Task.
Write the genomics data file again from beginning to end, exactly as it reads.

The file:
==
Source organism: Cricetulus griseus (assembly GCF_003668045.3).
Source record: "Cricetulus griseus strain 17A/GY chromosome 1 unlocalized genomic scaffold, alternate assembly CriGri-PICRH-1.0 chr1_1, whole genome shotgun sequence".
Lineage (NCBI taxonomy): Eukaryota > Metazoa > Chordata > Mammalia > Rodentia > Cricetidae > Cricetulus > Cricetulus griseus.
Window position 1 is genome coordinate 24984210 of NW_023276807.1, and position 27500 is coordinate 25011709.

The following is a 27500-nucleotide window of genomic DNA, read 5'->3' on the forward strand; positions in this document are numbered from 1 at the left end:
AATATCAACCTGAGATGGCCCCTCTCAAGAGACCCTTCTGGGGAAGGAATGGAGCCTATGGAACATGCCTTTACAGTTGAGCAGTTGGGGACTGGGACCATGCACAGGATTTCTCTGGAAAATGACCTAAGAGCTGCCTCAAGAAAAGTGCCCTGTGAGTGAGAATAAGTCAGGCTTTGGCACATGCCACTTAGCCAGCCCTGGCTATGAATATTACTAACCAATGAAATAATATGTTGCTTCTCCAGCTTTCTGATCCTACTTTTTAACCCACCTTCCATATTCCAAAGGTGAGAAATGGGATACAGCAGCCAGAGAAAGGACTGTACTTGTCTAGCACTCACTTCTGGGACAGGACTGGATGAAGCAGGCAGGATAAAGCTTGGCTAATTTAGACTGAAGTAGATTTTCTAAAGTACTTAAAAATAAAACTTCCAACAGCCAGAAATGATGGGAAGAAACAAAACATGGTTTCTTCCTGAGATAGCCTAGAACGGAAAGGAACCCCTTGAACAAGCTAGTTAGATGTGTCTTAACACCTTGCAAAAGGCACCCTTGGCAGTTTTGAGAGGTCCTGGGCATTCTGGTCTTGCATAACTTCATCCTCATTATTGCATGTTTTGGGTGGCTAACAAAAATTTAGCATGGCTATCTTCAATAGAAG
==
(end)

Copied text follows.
Source organism: Cricetulus griseus (assembly GCF_003668045.3).
Source record: "Cricetulus griseus strain 17A/GY chromosome 1 unlocalized genomic scaffold, alternate assembly CriGri-PICRH-1.0 chr1_1, whole genome shotgun sequence".
Lineage (NCBI taxonomy): Eukaryota > Metazoa > Chordata > Mammalia > Rodentia > Cricetidae > Cricetulus > Cricetulus griseus.
Window position 1 is genome coordinate 24984210 of NW_023276807.1, and position 27500 is coordinate 25011709.

The following is a 27500-nucleotide window of genomic DNA, read 5'->3' on the forward strand; positions in this document are numbered from 1 at the left end:
AATATCAACCTGAGATGGCCCCTCTCAAGAGACCCTTCTGGGGAAGGAATGGAGCCTATGGAACATGCCTTTACAGTTGAGCAGTTGGGGACTGGGACCATGCACAGGATTTCTCTGGAAAATGACCTAAGAGCTGCCTCAAGAAAAGTGCCCTGTGAGTGAGAATAAGTCAGGCTTTGGCACATGCCACTTAGCCAGCCCTGGCTATGAATATTACTAACCAATGAAATAATATGTTGCTTCTCCAGCTTTCTGATCCTACTTTTTAACCCACCTTCCATATTCCAAAGGTGAGAAATGGGATACAGCAGCCAGAGAAAGGACTGTACTTGTCTAGCACTCACTTCTGGGACAGGACTGGATGAAGCAGGCAGGATAAAGCTTGGCTAATTTAGACTGAAGTAGATTTTCTAAAGTACTTAAAAATAAAACTTCCAACAGCCAGAAATGATGGGAAGAAACAAAACATGGTTTCTTCCTGAGATAGCCTAGAACGGAAAGGAACCCCTTGAACAAGCTAGTTAGATGTGTCTTAACACCTTGCAAAAGGCACCCTTGGCAGTTTTGAGAGGTCCTGGGCATTCTGGTCTTGCATAACTTCATCCTCATTATTGCATGTTTTGGGTGGCTAACAAAAATTTAGCATGGCTATCTTCAATAGAAG